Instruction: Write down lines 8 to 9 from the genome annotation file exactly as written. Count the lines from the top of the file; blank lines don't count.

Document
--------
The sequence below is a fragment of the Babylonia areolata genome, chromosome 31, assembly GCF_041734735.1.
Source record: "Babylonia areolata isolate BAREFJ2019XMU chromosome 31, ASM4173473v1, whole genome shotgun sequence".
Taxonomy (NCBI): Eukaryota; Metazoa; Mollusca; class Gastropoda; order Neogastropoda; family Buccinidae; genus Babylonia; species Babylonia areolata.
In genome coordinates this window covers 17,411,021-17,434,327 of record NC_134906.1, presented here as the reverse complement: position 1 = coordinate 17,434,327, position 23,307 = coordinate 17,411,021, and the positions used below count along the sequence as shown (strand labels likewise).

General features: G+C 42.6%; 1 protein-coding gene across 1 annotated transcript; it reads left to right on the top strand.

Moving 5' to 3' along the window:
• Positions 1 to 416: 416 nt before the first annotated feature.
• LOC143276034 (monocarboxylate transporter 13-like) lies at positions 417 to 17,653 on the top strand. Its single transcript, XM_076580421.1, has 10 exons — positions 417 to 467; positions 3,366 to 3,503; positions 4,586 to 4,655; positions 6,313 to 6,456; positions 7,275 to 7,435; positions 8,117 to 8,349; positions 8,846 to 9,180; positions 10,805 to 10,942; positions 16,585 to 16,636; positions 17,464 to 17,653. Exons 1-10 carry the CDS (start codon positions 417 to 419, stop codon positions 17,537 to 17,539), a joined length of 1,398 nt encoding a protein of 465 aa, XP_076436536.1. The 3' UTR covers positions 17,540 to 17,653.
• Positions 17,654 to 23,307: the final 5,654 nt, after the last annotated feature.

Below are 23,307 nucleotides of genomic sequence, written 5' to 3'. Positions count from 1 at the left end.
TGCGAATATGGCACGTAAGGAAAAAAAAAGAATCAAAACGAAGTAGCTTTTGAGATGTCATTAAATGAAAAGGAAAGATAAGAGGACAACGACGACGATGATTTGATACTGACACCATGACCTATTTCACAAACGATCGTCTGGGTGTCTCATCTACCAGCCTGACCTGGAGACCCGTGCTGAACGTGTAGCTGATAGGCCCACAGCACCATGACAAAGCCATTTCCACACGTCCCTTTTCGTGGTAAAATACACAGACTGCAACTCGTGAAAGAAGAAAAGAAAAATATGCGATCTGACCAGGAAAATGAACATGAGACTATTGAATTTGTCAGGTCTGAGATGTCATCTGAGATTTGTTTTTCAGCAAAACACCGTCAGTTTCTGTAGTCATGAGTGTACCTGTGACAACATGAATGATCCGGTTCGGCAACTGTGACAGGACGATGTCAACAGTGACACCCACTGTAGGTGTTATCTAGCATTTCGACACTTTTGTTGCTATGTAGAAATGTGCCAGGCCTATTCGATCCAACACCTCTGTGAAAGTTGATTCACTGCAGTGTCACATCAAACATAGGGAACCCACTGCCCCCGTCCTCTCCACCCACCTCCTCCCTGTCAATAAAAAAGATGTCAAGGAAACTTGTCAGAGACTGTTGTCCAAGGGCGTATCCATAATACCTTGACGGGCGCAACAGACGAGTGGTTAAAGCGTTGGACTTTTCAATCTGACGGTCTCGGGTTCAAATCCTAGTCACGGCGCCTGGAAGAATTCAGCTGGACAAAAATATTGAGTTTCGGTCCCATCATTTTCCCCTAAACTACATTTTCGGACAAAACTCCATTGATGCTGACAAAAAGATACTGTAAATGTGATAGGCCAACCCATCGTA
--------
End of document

• LOC143276034 (monocarboxylate transporter 13-like) lies at positions 417 to 17,653 on the top strand. Its single transcript, XM_076580421.1, has 10 exons — positions 417 to 467; positions 3,366 to 3,503; positions 4,586 to 4,655; positions 6,313 to 6,456; positions 7,275 to 7,435; positions 8,117 to 8,349; positions 8,846 to 9,180; positions 10,805 to 10,942; positions 16,585 to 16,636; positions 17,464 to 17,653. Exons 1-10 carry the CDS (start codon positions 417 to 419, stop codon positions 17,537 to 17,539), a joined length of 1,398 nt encoding a protein of 465 aa, XP_076436536.1. The 3' UTR covers positions 17,540 to 17,653.
• Positions 17,654 to 23,307: the final 5,654 nt, after the last annotated feature.